(EnviroNews Nature) — One in three North American bird species are of “high concern” to conservationists with an additional 50 percent struggling badly, according to the North American Bird Conservation Initiative (NABCI).
The group’s annual report The State of North America’s Birds 2016 makes for grim reading by suggesting a mere 14 percent of bird species in the USA, Canada and Mexico are doing well.
Sea birds are the biggest losers according to the study, which covers 1,154 species and contains contributions from over 40 conservation groups. More than half of the continent’s 54 sea species are “in crisis” with bird numbers declining by more than 70 percent since the 1950s.
The research concludes that already-small sea populations are “severely threatened” by invasive predators on nesting islands as well as “accidental bycatch” by commercial fishing vessels. Pollution and climate change are also cited as contributory factors.
Sadly, tropical and sub-tropical birds are not faring much better. 56 percent of North America’s 478 tropical species are now on NABCI’s ‘watch list,’ meaning they are “at risk of extinction without significant action.” The resplendent quetzal is now registered as ‘endangered’ by Mexican authorities along with scores of birds that depend on mountain cloud forests. Deforestation is the biggest killer in this part of the world with NABCI estimating up to 70% of Mexico’s tropical forest has been lost since the 1970s.
But it’s not all doom and gloom. While coastal, grassland and arid-land birds are in “steep decline”, feathered-friends who depend on wetland areas are holding much better. In comparison, only 19 percent of waterfowl is considered to be of “high concern” with the vast majority listed as being of “moderate concern” by NABCI. Ironically, species such as the blue-winged teal could well be benefiting from the $7 million worth of donations towards habit conservation from – yes you’ve guessed it – duck hunters.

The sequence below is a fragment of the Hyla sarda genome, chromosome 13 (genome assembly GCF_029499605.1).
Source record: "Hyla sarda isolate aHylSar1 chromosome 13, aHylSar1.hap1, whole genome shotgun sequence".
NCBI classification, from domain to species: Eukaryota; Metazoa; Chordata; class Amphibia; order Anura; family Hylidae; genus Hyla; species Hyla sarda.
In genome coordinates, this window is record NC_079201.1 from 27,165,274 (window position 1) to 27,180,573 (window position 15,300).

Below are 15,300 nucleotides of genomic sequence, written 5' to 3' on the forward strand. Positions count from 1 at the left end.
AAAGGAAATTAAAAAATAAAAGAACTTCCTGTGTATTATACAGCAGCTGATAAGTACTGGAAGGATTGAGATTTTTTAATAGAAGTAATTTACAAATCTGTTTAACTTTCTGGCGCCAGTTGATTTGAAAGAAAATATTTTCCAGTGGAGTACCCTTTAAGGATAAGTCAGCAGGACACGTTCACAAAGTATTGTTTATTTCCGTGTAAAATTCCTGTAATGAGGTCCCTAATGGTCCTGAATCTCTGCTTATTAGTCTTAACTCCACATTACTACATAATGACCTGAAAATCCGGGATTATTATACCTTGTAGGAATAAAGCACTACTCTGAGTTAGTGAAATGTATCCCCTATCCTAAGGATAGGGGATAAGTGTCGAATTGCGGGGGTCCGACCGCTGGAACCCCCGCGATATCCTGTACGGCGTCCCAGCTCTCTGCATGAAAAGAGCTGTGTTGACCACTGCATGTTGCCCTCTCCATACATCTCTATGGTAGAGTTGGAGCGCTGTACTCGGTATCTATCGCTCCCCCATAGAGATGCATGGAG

There is more good news for species like the magnolia warbler, which makes its home in one of nine habitat groups listed in the analysis – boreal forestland. This type of terrain tops the report’s habitat league table with more North American birds living there than in the other eight. In fact up to 5 billion birds flock to boreal forestlands in the breeding season. Thankfully, with more than 80 percent of these ecosystems deemed “functionally intact”, things are looking positive for the avian creatures harboring there.
Unsurprisingly, birds categorized as “generalists” are also coping quite well. As the name would suggest, the 65 species comprising this category can adapt to different types of habitats and are therefore less susceptible to disturbance. Various species of geese fit this group, as well as non-migrating birds, such as the American robin.
But a report such as this is not merely designed to shock and depress. NABCI is quick to point out that such research offers a treasure trove of information designed to allow conservationists, and the public at large, an opportunity to learn from humanity’s mistakes.
The analysis concludes, much can be done by citizens, birdwatchers and consumers alike, and urges citizens to elect representatives who are committed to protecting habitat and promoting sustainable products and services. Furthermore, it pleads with birders to submit detailed logs of bird numbers, dates and locations as they go about their hobby. Finally, it implores consumers to think carefully about what they buy on their grocery trips, giving special mentions to coffee and fish that are labeled ‘sustainable’.